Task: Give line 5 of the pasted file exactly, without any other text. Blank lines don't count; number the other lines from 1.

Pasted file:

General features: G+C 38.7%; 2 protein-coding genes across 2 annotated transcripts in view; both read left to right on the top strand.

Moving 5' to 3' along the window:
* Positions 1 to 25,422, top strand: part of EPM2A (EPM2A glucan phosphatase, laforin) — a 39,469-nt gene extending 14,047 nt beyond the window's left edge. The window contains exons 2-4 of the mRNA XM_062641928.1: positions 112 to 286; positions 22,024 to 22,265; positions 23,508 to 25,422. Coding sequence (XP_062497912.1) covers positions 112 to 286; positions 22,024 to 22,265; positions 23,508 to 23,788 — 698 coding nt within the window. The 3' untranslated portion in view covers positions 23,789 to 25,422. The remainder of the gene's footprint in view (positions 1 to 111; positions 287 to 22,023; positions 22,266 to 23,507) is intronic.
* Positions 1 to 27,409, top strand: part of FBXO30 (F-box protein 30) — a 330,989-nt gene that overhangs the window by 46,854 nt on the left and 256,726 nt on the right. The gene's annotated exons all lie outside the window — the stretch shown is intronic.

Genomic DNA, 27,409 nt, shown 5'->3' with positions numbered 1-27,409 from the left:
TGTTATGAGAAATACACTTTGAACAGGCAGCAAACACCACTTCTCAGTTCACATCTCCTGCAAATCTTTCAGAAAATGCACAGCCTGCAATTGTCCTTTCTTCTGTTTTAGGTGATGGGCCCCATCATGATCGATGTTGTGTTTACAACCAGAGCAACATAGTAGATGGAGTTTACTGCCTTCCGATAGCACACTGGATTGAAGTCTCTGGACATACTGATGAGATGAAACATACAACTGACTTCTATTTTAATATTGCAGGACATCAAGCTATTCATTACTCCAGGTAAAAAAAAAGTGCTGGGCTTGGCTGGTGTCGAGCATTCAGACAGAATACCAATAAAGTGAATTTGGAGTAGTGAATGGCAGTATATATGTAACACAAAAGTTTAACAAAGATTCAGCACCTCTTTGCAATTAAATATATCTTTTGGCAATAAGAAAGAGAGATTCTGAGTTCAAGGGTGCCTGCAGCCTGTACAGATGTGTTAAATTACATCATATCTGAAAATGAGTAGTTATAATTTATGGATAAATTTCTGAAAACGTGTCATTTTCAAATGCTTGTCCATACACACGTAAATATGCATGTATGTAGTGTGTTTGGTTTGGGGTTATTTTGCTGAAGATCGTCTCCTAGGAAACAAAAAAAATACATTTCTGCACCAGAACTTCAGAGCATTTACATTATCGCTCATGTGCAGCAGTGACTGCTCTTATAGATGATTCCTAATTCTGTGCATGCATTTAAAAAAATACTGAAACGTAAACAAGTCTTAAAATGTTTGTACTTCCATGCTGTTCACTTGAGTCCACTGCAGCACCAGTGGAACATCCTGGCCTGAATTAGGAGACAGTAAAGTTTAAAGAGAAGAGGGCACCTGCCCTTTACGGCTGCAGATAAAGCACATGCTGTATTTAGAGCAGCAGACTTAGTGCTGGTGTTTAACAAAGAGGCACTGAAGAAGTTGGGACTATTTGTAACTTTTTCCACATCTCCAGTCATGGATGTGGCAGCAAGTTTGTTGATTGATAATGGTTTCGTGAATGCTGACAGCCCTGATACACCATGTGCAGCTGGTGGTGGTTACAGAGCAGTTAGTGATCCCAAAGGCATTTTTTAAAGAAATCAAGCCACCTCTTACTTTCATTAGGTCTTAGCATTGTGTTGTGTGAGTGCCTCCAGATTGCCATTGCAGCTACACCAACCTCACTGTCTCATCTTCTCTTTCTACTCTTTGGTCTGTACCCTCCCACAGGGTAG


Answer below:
Genomic DNA, 27,409 nt, shown 5'->3' with positions numbered 1-27,409 from the left: